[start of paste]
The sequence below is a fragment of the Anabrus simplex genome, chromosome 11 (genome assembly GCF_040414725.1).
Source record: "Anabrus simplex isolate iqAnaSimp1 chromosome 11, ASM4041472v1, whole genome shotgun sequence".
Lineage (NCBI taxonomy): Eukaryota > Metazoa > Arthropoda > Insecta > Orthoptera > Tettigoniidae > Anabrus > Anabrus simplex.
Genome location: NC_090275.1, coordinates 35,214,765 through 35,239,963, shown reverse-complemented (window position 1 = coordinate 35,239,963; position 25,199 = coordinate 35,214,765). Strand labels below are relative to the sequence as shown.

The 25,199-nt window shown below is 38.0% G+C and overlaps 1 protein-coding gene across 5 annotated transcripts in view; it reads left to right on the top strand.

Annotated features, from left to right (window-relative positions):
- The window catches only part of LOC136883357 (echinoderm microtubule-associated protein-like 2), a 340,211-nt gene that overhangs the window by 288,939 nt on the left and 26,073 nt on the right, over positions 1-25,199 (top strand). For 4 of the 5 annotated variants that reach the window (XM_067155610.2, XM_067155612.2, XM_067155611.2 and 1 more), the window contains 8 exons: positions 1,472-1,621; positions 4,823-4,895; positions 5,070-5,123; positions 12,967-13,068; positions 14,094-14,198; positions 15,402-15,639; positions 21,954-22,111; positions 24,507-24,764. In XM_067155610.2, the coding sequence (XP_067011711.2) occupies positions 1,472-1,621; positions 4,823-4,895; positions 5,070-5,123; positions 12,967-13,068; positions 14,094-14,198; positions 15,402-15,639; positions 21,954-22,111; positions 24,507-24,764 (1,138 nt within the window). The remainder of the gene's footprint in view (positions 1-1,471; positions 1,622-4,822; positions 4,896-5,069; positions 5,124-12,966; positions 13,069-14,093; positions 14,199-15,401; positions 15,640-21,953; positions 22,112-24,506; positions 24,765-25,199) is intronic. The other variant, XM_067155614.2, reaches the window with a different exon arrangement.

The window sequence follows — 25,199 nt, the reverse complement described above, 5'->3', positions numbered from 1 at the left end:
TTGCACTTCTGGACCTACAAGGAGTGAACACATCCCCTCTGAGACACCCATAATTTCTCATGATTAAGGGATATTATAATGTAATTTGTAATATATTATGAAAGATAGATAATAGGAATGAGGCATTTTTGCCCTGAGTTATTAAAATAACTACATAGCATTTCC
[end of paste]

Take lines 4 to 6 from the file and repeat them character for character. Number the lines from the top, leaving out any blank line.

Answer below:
Genome location: NC_090275.1, coordinates 35,214,765 through 35,239,963, shown reverse-complemented (window position 1 = coordinate 35,239,963; position 25,199 = coordinate 35,214,765). Strand labels below are relative to the sequence as shown.

The 25,199-nt window shown below is 38.0% G+C and overlaps 1 protein-coding gene across 5 annotated transcripts in view; it reads left to right on the top strand.

Annotated features, from left to right (window-relative positions):